So, in Paris I kind of fell in love. Her name is Diana.
The Diana is a type of camera with a plastic body. It’s feather-weight and uses 120 medium format film. It was originally designed as a cheap novelty item, the kind of thing sold for 99 cents a piece, but was abandoned and like with many toy cameras with wonky results, a cult following developed.
The day we decided to explore Montmartre, we stopped in at the Paris Lomography store and on impulse I purchased one. For all intents and purposes, the Diana is a crappy camera. It has light leaks, a cheap body and lens. Some might say that I could simply download an Iphone app to get the same quality of photos. But there’s a difference, and even if it’s a stubborn, misguided insistence on my part, so be it.
I have a Holga, which is the same concept (plastic body, cheap, medium format), but I’ve been frustrated with it since my first roll of film. It was a little too fussy for me and I got very few usable shots out of it. It’s currently sitting up on a shelf in the apartment in Montreal.
With the Diana, on the other hand, I was extremely pleased with the quality of the photos. They’re grainy and the light is wobbly and sometimes things look strangely flattened out, like I’m looking at a cardboard cut-out of the Sacre Coeur rather than the real thing. I like it. I like the dreaminess, I like the feelings these photos evoke.
There’s been a lot of photography related activity in this household this summer. Andrew takes photos every day here in Athens. He’s also been reading many books about it, and I end up flipping through them as well. The Ongoing Moment by Geoff Dyer is a brilliant discussion of photography and literature, on considering photography as a continuous conversation, one where similar themes and images are repurposed and reinterpreted over the years. I read Susan Sontag’s classic On Photography. I’ve examined the photos of Robert Frank’s’ The Americans, started looking at the images once published in Steiglitz’s classic Camera Work magazine, and seen so many photography exhibits at different museums in Athens, Paris, Berlin.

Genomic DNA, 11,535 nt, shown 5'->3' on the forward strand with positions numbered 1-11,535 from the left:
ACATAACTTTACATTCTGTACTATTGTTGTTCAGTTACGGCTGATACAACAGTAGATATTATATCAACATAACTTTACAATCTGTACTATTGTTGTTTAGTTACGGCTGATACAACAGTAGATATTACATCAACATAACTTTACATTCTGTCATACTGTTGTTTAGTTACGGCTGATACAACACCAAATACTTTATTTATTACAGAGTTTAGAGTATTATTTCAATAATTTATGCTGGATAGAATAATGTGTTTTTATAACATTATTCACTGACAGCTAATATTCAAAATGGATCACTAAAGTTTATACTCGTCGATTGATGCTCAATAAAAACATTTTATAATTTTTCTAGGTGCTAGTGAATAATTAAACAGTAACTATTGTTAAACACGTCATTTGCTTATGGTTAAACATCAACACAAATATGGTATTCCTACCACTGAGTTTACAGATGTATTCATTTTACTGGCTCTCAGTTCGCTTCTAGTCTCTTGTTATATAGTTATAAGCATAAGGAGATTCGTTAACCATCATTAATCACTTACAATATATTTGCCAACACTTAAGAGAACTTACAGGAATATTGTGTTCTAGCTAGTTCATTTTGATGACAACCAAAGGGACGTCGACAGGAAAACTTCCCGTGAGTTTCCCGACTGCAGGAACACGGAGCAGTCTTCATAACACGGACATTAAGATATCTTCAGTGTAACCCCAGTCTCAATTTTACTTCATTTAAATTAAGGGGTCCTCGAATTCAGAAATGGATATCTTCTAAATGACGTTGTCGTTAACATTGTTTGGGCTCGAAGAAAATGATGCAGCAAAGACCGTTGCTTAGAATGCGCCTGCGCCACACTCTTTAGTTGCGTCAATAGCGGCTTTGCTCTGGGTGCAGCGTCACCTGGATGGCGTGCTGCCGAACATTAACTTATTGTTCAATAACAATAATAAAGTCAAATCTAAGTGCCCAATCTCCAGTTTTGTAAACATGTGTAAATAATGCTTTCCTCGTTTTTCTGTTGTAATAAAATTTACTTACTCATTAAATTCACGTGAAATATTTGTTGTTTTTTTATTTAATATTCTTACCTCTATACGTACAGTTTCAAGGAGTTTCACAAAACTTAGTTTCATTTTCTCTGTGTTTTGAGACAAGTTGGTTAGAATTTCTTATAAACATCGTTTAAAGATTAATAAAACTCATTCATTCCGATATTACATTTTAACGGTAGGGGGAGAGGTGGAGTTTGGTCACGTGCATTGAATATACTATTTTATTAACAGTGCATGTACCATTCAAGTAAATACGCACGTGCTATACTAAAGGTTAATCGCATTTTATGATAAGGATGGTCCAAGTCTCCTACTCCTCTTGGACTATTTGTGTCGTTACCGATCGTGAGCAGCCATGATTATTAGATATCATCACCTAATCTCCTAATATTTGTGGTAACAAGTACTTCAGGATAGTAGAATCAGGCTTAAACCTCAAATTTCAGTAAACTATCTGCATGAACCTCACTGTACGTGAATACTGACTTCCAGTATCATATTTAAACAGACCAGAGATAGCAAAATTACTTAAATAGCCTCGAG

I love taking photographs, but the truth is that I’m satisfied with my little point and shoot. I don’t need fancy lenses, I don’t need to play with settings. The digital photos I take turn out crisp, the resolution is good, and the camera’s small enough that I can take it with me wherever I go. I’m more interested in the memories I’m capturing – I like taking pictures of my friends, of the details of places I’ve been to.
Most of my artistic impulses are focused on writing, but I still get the urge to make something more visual from time to time. I decided on collages back in May, picked out the perfect hardcover notebook to paste them in and started saving little scraps of papers. It didn’t work out as planned: the notebook has one collage in it, but is fat with random papers I’ve stuck in it to use for future collages. I’ve saved too much, but it will all probably be discarded if I don’t figure out a way to use them soon.
Now that I’ve seen the results of my first rolls from the Diana, I’m glad I have this little camera. It will do the trick for awhile.
(The rest of the photos are here.)